10. Oct 23, 2004 #9

    Clausius2

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    Hi ReyGrandecito!

    Yes. Take a look at any PDEs book and the difference between hyperbolic, parabolic and elliptic behavior. Parabolic equations have only one characteristic line. The field of temperatures just in the next step of time depends of what happens in the entire domain. To point that in another way, the domain of influence of any point is the entire domain.

    Maybe you are remembering the method of the Green's Function. But remeber the Green Function of the Heat was not discontinous. I don't remember well, but I think it was a Dirac's delta function modulated by an exponential factor.
    On the other hand, the Green's Function for the Wave Equation was discontinous (am I right?).
     
  11. Oct 23, 2004 #10

    Integral

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    Clausius,
    Considering the problem you have set up, I see no real possibility of the propagation of a thermal wave, each point of the object must migrate toward the steady state temperature distribution given by:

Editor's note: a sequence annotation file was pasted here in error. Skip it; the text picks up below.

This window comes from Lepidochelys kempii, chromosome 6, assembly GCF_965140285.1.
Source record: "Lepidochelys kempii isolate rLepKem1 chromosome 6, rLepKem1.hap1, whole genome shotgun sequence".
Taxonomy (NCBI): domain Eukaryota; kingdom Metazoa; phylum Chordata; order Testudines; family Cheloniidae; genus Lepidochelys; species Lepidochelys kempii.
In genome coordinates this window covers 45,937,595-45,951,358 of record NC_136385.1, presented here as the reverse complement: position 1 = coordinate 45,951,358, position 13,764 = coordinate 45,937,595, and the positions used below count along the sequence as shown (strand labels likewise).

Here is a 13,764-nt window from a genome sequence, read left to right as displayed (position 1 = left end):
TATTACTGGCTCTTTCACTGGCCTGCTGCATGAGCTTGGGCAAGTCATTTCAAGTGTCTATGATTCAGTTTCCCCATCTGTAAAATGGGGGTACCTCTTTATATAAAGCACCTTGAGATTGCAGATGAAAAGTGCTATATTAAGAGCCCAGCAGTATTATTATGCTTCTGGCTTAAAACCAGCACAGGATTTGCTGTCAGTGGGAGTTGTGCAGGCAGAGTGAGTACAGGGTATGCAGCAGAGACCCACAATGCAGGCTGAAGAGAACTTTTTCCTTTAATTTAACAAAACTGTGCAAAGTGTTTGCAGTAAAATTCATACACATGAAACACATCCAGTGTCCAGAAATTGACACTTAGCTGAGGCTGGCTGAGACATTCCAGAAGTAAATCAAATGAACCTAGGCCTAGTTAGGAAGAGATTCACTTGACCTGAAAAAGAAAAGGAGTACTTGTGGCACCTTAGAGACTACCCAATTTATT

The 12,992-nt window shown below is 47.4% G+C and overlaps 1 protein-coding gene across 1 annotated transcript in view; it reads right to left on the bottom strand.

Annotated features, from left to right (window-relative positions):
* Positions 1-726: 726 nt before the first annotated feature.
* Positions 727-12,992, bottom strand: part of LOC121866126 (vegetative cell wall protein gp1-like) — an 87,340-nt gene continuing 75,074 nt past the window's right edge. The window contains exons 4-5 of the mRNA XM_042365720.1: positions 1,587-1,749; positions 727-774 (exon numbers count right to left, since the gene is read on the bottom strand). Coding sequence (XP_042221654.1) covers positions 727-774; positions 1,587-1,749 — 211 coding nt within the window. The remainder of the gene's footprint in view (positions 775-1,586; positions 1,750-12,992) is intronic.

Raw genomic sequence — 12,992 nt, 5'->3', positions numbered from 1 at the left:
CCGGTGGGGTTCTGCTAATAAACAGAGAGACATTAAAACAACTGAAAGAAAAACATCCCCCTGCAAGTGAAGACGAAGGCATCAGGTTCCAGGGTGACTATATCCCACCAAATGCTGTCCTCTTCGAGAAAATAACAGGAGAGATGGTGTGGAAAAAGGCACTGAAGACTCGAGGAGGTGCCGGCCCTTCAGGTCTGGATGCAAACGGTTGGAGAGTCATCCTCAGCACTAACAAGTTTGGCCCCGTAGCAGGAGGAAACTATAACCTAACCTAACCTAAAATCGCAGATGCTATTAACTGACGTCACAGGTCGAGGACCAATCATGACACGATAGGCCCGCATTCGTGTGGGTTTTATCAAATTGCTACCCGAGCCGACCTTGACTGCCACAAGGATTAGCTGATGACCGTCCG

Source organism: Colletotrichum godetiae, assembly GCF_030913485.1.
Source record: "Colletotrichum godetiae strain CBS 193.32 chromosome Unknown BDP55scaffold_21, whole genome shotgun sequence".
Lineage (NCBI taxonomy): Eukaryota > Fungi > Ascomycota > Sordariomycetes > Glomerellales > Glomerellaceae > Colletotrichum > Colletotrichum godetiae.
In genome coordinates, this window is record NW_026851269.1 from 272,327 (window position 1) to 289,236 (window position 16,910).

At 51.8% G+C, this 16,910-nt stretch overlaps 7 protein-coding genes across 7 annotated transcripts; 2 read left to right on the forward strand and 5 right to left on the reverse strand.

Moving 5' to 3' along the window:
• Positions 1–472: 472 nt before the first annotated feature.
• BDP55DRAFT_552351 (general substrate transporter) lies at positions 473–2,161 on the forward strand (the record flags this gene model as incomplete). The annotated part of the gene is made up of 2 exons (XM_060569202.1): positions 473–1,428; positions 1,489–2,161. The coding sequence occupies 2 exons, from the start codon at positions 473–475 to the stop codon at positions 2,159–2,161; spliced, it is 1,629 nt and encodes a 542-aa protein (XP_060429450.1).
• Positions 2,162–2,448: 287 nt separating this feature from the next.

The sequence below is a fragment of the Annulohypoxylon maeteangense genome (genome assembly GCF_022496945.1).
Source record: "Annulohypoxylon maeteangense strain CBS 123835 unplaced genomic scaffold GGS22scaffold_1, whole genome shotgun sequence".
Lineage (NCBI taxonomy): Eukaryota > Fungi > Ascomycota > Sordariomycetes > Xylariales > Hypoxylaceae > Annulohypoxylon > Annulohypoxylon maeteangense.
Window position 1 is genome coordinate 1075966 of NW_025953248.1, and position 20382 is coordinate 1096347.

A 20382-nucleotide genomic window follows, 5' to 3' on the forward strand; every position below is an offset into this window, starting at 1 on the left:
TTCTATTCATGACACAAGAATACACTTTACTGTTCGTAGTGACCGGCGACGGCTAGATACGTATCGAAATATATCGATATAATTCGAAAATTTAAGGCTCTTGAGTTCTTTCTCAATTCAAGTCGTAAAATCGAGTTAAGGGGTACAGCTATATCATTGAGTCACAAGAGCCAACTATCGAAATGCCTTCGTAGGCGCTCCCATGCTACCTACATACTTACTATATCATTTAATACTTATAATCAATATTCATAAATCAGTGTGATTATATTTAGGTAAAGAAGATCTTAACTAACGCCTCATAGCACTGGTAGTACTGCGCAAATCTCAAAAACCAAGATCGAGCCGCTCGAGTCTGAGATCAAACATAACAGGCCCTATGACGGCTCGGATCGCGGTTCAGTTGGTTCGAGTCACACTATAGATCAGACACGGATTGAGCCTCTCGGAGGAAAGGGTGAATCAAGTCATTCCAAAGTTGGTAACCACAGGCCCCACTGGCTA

[tex] T(x)= \frac {T_1 - T_0} L x + T_1 [/tex]

    Frankly this is not real interesting.

    Consider the following boundary conditions.

    [tex] T(0,t) = \left \{ \begin{array}{cc}T_i , & t\leq t_1\\ T_f, & t > t_1 \end {array}\right [/tex]

    So this is a step function temperature change at one end of the bar.

    Now at the other end:
    [tex] \dot {T}(L,t) = C [/tex]

    This is a statement of constant rate of loss, we could use a Newtons law of cooling condition here.

    Let us define the initial temperature distribution as:

    [tex] T(x,0) = T_i [/tex]

    So the bar starts at a constant temperature.

    The question is, how long does it take for the change to be felt at L. What is the temperature distribution at any time t?
     
  12. Oct 23, 2004 #11

    Clausius2

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    I don't know if you are really hoping an answer. You finished so suddenly your post. I was waiting for an answer by yourself....

    To be honest, I don't undestand what you mean. But this is not a IRCchat :biggrin: , so I'll suppose your boundary conditions and initial conditions for t>t1. Then, the boundary temperature of x=0 changes suddenly. How long it takes the effect to be felt ar L? ----> Zero time.